4 Aug 2021

Field Notes: Summertime stories

Tales of wild action are at the heart of the John Muir Award. The Award’s Scotland Inclusion Manager, Lucy Sparks, shares some recent highlights.

Forest sunset - photo-nic - Unsplash

Schools are out and it’s the holiday season for many. Ahead of winding down for summer breaks, my inbox has seen a small flurry of messages from John Muir Award Providers sharing outcomes, stories and insights about the simple enjoyment that participants have been gaining from reconnecting with people through nature over recent months.

It is good to get out. I feel like I can breathe again.

Working through the pandemic has been an incredibly challenging time for Award Providers and participants – full of change and uncertainty, obstacles to planning ahead and a constant need to adapt, rethink and refocus. Yet, despite the difficulties, we’ve been delighted to see so many organisations finding ways to engage individuals and families with local wild places in their communities, creating valuable time and space for connecting with both nature and people.

I really missed being able to get out. I live in flats and all I was able to see was a bit of sky and a wall - it made me appreciate these woods.

Stories can make a big impression. Alongside the figures we capture that help us understand and demonstrate the reach and impact of the John Muir Award, stories bring data to life by adding a personal, on-the-ground dimension that shows how connecting with wild places can contribute to day-to-day lives. Challenge and progress look different for everyone – what can seem like a small step for one may be a tangible achievement for another.

I notice more things in nature now, even in an urban environment.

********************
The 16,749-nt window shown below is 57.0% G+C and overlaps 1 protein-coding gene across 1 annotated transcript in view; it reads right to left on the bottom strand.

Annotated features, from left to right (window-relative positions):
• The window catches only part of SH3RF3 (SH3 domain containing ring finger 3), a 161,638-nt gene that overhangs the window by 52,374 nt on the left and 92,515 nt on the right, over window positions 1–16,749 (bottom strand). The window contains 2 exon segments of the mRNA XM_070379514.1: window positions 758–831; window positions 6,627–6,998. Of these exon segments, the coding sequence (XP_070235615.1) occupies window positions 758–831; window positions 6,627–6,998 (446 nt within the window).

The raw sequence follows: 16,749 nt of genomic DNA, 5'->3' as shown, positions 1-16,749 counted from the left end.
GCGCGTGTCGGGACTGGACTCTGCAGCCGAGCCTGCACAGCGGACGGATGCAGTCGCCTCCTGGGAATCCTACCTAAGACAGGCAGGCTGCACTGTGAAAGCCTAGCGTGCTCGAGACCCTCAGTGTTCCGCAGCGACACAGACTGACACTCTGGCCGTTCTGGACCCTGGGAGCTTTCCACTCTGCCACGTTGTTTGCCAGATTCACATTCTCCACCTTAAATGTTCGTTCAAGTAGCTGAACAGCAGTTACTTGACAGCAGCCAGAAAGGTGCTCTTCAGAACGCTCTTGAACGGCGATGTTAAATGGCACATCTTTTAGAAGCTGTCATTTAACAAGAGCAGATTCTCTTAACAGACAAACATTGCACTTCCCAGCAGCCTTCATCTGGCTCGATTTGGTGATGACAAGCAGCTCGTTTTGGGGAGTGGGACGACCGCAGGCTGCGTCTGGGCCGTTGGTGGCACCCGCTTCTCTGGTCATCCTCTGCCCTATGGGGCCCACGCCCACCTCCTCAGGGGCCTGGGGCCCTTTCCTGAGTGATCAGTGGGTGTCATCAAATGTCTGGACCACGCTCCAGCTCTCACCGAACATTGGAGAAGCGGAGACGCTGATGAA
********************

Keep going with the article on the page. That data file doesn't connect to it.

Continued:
Experiences shared in people’s own voices have an inherent strength to them, an ability to transport us into someone else’s shoes for a moment in time – whether a young person reconnecting with peers after lockdowns, an adult re-engaging with a community mental health project for the first time in a year, or families using nature as a way to socialise and support each other through the pandemic. It’s these voices that have been so welcome to hear over the summer – small signs of recovery, of the joy and wonder experienced at being able to both get into nature and get together a little more, and of the personal and social difference it can make.

People telling their stories are at the heart of the John Muir Award, with every participant sharing their experiences of wild places in a way that resonates with them. For a taster of what this can look like, let trainee Ranger Aaron take you on a tour of the wildlife found on his local Black Mountain in the Belfast Hills.

Looking ahead, ensuring equity of opportunities to access and experience wild places remains a big task. Research shows us that those with existing health conditions are less likely to visit natural environments; yet, individual’s experiences show us that connecting with nature can offer various benefits. Just as there’s a place for nature-based solutions in working towards recovery and ensuring a healthier, happier future for everyone, there’s also a role for people’s stories – to learn from lived experiences and help inspire others.

  • Could you inspire more people to take action for nature? We work hard to fundraise to keep the John Muir Award free and accessible. Please donate to our Wild Action Fund today to support the Award, keep it free and help more people enjoy and care for wild places.

 Looking for more stories?

  • Dip into our Wild & Well Repository for a range of examples exploring the relationship between wild places and wellbeing; or contribute your own stories
  • Head over to our John Muir Award webpages for inspiration from a wide range of participants and groups from across the country
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